The show stuck around but rather than find that promising, I figured it was just the same audience that somehow kept Smallville and Charmed alive. But, then I saw rumblings and portents that it was a sleeper, just not the kind of geek show that creates a big vocal legion. After discovering that the great Ben Edlund (The Tick) was a writer and co-producer and Kim Manners (The X-Files) was a frequent director, I finally checked out more episodes and became casually hooked. Hey, I was wrong; it ain't half-bad.
This being a review of a show four years into its run, I wont give too much backstory. Brothers Sam (Jared Padalecki) and Dean (Jensen Ackles) Winchester are hunters, born into the underground blue collar trade of seeking out ghostie, monster, and black-eyed, smokey, human possessing demon shenanigans. They usually solve the cases with a load of buckshot and a wisecrack before riding off into the sunset in their '67 Impala while quality classic rock blasts on the stereo.
The first two seasons dealt with the loss of their father and the hunt for a yellow-eyed demon that killed their mother, Sam's girlfriend, and intended for Sam be part of a demon-human crossbred army. Season three, shortened and rushed due to the writers strike, dealt with Dean having sold his soul for Sam's resurrection. With one year left before Dean is dragged to Hell, the brothers searched for a way out of the contract and a new big bad is introduced in dangerous little girl demon Lilith.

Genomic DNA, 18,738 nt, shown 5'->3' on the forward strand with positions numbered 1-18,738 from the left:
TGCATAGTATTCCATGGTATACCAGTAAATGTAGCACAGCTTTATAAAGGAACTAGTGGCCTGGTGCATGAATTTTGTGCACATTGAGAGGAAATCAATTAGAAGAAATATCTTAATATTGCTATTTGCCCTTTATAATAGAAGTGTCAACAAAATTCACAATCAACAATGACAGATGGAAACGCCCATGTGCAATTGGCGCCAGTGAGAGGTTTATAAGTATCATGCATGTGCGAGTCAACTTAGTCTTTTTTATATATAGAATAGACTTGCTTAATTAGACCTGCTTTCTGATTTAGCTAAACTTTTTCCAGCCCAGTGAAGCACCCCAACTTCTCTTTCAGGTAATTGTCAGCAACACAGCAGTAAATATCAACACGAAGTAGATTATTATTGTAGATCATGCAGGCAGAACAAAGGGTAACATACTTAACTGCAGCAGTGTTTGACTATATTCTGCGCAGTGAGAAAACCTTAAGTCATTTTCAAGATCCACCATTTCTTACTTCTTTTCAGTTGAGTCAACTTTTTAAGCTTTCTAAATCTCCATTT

Season four's major storylines involve, Armageddon for starters, the returns of Lilith as the big bad and shady demon vixen Ruby, Dean being dragged out of Hell by and angel named Castiel (Misha Collins) to serve for Heaven in the upcoming war, and Sam's emerging psychic powers, the employment of which may or may not put him in danger of turning to the dark side.
Season three was messy. The balance of monster-of-the-week thrills and mythology episodes had an off rhythm. Season four finds the show with a renewed focus and its most thorough development of a seasonal arc. Often even within the episodes that could have stood alone, the writers found little and major ways to always build on the Winchester's deal with the angels, Sam becoming a demon blood junkie, and Lilith trying to spring the big guy, Lucifer himself.
Beginning in season one with pixie demon baddie Meg, the show often casts predictably, glossy, cute chick villainess'. This hit a real low point in season three with erudite thief Bela Talbot as well as rogue demon Ruby, who returns in season four with a different actress, Genevieve Cortese, playing her. Cortese unfortunately doesn't do a great job of selling the characters menacing gray intentions and often comes across like that harpy girlfriend you stuck with despite all your friends hating her only to look back and not fathom why you dated her in the first place. They continued on the Toby Dammit route with their main baddie, Lilith, being a creepy little girl. This limited her interplay with the boys and meant for the big finale they had to ditch the kid flesh for Lilith occupying yet another buxom babe demoness. You cannot exactly have two six+ foot twenty-something men beating up on a little girl, can you?